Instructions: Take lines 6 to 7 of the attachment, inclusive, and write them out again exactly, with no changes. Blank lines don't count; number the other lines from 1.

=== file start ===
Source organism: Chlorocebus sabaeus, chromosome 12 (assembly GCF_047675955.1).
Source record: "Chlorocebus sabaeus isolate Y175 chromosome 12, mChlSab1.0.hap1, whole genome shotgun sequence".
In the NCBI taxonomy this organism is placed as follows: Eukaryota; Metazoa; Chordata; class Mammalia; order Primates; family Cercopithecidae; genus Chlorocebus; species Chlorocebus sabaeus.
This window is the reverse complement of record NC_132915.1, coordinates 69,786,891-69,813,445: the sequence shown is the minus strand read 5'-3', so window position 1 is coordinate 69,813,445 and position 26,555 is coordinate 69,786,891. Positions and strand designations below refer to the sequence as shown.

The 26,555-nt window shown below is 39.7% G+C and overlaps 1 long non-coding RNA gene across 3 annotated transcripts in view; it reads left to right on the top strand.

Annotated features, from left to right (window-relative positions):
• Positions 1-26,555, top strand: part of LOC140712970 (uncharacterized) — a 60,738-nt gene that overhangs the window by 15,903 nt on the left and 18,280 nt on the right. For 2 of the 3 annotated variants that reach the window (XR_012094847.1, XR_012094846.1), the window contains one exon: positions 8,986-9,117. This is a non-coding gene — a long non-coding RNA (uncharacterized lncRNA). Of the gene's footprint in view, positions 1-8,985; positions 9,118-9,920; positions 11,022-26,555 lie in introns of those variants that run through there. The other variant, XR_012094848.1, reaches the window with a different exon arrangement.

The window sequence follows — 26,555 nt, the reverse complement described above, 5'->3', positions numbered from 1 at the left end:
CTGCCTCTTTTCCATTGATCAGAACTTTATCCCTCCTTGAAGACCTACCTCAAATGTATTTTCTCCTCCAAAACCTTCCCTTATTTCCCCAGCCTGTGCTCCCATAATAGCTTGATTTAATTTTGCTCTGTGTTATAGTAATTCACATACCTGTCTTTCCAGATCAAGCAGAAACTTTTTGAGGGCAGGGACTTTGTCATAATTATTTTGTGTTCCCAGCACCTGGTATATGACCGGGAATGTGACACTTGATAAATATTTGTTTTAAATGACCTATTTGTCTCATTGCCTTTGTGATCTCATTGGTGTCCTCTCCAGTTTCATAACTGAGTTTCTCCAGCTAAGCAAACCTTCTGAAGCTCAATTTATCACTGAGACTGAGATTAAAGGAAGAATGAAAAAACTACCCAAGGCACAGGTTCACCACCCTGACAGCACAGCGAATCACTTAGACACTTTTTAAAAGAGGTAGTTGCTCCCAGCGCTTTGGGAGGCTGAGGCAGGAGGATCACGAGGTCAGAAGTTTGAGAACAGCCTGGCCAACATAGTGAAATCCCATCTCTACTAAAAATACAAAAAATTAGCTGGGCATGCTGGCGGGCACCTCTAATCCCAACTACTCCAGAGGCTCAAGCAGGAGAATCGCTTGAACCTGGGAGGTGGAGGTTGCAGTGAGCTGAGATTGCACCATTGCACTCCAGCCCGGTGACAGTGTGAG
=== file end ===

Annotated features, from left to right (window-relative positions):
• Positions 1-26,555, top strand: part of LOC140712970 (uncharacterized) — a 60,738-nt gene that overhangs the window by 15,903 nt on the left and 18,280 nt on the right. For 2 of the 3 annotated variants that reach the window (XR_012094847.1, XR_012094846.1), the window contains one exon: positions 8,986-9,117. This is a non-coding gene — a long non-coding RNA (uncharacterized lncRNA). Of the gene's footprint in view, positions 1-8,985; positions 9,118-9,920; positions 11,022-26,555 lie in introns of those variants that run through there. The other variant, XR_012094848.1, reaches the window with a different exon arrangement.